FULL STORY

Decommissioning work starts for shuttle Discovery

JUSTIN RAY, SPACEFLIGHT NOW

And so it begins. Technicians at the Kennedy Space Center have begun taking apart the shuttle Discovery, the ship now a laboratory specimen for engineering forensics before her future date with a museum.

Inside orbiter hangar No. 2 last week, the shuttle's nose piece containing the control thrusters used to maneuver the spacecraft was removed and taken to the hypergolic maintenance facility for decommissioning.

It's the first visible sign of critical post-flight safing work now underway on the three-decade-old Discovery as she goes into retirement.
FULL STORY

From Space.com

NASA Opens New Rocket Facility in Virginia

Mike Wall, SPACE.com Senior Writer

NASA has unveiled a new facility to help ready commercial rockets for launch, and the first work at the new site should begin this month in preparation for a test flight to the International Space Station later this year.

The space agency held a ribbon-cutting ceremony yesterday (March 22) attended by bigwigs such as NASA Administrator Charles Bolden and Sen. Barbara Mikulski, D-Md. to christen the new Horizontal Integration Facility (HIF) at its Wallops Flight Facility on Wallops Island, Va.
READ MORE

Weird Saturn Radio Signals Puzzle Astronomers

SPACE.com Staff

Saturn is sending astronomers mixed signals radio signals, that is.

NASA's Cassini spacecraft recently found that the natural radio wave signals coming from the giant planet differ in the northern and southern hemispheres, a split that can affect how scientists measure the length of a Saturn day. But the weirdness doesn't stop there, researchers say.

The signal variations which are controlled by the planet's rotation also change dramatically over time, apparently in sync with the Saturnian seasons.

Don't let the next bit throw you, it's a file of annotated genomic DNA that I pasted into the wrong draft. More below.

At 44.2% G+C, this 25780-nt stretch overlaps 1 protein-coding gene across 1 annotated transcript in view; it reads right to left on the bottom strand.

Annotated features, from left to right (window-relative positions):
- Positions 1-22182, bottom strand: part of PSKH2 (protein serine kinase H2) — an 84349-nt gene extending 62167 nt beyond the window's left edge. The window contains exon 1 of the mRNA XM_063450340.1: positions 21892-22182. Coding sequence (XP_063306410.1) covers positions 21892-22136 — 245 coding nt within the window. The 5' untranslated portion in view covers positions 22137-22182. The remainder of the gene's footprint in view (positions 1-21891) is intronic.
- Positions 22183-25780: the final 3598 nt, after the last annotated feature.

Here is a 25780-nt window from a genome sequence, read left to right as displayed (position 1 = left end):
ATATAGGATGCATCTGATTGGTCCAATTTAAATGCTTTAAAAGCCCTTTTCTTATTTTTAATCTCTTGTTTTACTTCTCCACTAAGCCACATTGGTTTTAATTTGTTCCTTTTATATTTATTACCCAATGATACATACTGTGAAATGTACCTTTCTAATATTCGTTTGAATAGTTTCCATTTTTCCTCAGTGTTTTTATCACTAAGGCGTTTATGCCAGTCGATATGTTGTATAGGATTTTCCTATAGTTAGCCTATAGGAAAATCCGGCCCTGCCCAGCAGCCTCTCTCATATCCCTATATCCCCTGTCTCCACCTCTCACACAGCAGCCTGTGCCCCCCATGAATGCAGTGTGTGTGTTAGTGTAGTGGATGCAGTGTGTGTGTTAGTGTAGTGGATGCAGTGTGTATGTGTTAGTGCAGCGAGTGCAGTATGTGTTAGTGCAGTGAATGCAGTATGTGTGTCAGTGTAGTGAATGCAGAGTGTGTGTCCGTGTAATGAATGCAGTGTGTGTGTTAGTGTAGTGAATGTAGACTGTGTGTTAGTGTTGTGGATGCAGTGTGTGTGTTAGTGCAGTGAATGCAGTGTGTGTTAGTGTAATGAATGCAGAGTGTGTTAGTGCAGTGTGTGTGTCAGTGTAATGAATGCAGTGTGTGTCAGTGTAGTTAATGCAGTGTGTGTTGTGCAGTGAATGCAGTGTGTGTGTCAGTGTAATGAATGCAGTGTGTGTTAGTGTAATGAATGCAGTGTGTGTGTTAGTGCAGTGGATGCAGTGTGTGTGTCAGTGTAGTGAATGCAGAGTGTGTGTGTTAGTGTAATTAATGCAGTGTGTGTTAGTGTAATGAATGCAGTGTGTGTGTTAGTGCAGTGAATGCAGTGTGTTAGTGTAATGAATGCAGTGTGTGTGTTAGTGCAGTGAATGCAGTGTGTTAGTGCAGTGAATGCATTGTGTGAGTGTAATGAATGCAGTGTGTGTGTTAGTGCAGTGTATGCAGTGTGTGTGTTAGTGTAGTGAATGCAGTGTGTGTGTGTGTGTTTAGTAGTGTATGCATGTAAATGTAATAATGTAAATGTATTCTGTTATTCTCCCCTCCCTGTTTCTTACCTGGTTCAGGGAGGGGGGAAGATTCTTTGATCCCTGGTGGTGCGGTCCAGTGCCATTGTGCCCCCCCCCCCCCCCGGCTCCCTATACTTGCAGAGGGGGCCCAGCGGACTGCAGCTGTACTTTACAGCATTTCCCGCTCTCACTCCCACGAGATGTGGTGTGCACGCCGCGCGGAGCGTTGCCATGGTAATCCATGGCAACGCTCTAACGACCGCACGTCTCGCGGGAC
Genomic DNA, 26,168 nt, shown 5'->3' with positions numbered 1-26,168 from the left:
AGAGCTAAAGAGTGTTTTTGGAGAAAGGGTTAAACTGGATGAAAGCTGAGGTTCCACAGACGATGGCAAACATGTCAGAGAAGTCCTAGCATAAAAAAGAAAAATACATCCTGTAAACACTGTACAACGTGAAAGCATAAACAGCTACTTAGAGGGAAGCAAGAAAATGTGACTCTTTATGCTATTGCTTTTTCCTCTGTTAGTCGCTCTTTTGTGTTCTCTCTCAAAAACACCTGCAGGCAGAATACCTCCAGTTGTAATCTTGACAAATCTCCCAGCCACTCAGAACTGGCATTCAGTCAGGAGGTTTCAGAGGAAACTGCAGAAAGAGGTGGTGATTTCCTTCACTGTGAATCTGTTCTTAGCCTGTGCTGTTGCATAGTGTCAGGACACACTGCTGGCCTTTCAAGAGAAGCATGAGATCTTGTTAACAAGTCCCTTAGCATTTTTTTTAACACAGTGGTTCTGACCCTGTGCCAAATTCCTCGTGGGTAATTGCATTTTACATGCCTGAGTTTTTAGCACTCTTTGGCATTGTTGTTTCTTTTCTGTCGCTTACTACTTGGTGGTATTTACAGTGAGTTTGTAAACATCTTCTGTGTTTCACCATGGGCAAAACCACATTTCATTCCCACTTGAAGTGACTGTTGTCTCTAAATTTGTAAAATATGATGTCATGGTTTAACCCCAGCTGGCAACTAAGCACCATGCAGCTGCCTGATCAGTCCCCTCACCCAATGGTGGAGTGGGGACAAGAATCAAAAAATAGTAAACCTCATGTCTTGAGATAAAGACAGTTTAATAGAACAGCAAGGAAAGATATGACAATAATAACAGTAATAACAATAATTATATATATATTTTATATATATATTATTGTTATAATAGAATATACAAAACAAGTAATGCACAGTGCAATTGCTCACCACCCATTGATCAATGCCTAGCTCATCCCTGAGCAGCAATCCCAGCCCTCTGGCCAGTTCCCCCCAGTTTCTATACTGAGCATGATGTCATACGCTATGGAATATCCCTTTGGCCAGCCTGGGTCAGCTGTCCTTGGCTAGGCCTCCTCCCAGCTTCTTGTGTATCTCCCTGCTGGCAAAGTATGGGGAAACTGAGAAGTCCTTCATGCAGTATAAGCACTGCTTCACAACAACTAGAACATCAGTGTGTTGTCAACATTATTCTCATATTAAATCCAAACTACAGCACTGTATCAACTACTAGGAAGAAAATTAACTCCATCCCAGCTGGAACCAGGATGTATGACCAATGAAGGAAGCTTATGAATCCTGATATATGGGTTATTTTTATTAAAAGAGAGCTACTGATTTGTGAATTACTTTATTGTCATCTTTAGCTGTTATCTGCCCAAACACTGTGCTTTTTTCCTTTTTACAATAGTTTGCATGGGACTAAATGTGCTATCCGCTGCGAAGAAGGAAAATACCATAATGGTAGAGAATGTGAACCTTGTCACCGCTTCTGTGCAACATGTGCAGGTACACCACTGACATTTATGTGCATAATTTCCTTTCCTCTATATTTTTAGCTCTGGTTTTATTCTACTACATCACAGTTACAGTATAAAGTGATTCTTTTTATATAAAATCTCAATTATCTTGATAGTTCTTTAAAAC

READ MORE


And, of course, don't forget to check out our very own Blog:
http://www.other-worlds-cafe.com/news/blog/

A short break from gravity

Mario Kart is one of the silliest console games around, but everyone seems to enjoy it. Here's a video from FreddieW inspired by the game:

Hook in the Book

A THOUGHT FOR TODAY

Take 'em an inch and they'll give you a hell.

DATA-RETRIVIAL MODE

  The man in the bare steel chair was was as naked as the room's whire walls. They had shaved his head and body completely; only his eyelashes remained. Tiny adhesive pads held sensors in position at a dozen places on his scalp, at each side of his mouth, on his throat, over his heart and over his solar plexis and at every najor ganglion down to his ankles.

  From each sensor a lead, fine as gossamer, ran to the sole object--apart from the steel chair and two other chairs, both softly padded--that might be said to furnish the room. That was a data-analysis console about two meters broad by a meter and a half high, with display screens and signal lights on its slanted top, convenient to one of the padded chairs.

The Shockwave Rider
John Brunner

Last Word

   Most speculative fiction has an element of truth underlying the tale. Fantasy has characterixations that lend their truth to the "impossible"; science fiction has bare science (sometimes very bare) that lends possibilities to our "real" world. It's easier for me to suspend my disbelief when reading science fiction, especially when it's filled with hard science, but I do enjoy a well-written story of magic and magical creatures. I do LOVE those dragons!

   Who needs reality all the time, anyway?